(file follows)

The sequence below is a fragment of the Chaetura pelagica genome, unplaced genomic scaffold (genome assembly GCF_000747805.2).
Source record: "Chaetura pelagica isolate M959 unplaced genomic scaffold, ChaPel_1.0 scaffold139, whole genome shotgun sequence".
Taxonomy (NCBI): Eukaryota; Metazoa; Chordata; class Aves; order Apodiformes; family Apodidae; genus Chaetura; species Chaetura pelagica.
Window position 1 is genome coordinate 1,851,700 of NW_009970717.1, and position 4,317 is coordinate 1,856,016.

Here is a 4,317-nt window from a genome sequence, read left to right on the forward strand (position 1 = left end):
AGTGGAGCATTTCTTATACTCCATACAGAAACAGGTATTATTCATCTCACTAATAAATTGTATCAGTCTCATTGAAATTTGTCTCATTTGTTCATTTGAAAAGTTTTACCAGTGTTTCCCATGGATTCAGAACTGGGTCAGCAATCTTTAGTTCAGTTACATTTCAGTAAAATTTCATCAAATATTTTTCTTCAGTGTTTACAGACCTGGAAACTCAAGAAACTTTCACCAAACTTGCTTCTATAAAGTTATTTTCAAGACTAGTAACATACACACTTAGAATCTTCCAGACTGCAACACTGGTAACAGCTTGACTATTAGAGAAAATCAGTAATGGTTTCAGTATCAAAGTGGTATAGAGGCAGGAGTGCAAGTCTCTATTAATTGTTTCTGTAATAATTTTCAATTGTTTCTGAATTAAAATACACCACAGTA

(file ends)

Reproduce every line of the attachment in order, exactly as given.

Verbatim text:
The sequence below is a fragment of the Chaetura pelagica genome, unplaced genomic scaffold (genome assembly GCF_000747805.2).
Source record: "Chaetura pelagica isolate M959 unplaced genomic scaffold, ChaPel_1.0 scaffold139, whole genome shotgun sequence".
Taxonomy (NCBI): Eukaryota; Metazoa; Chordata; class Aves; order Apodiformes; family Apodidae; genus Chaetura; species Chaetura pelagica.
Window position 1 is genome coordinate 1,851,700 of NW_009970717.1, and position 4,317 is coordinate 1,856,016.

Here is a 4,317-nt window from a genome sequence, read left to right on the forward strand (position 1 = left end):
AGTGGAGCATTTCTTATACTCCATACAGAAACAGGTATTATTCATCTCACTAATAAATTGTATCAGTCTCATTGAAATTTGTCTCATTTGTTCATTTGAAAAGTTTTACCAGTGTTTCCCATGGATTCAGAACTGGGTCAGCAATCTTTAGTTCAGTTACATTTCAGTAAAATTTCATCAAATATTTTTCTTCAGTGTTTACAGACCTGGAAACTCAAGAAACTTTCACCAAACTTGCTTCTATAAAGTTATTTTCAAGACTAGTAACATACACACTTAGAATCTTCCAGACTGCAACACTGGTAACAGCTTGACTATTAGAGAAAATCAGTAATGGTTTCAGTATCAAAGTGGTATAGAGGCAGGAGTGCAAGTCTCTATTAATTGTTTCTGTAATAATTTTCAATTGTTTCTGAATTAAAATACACCACAGTA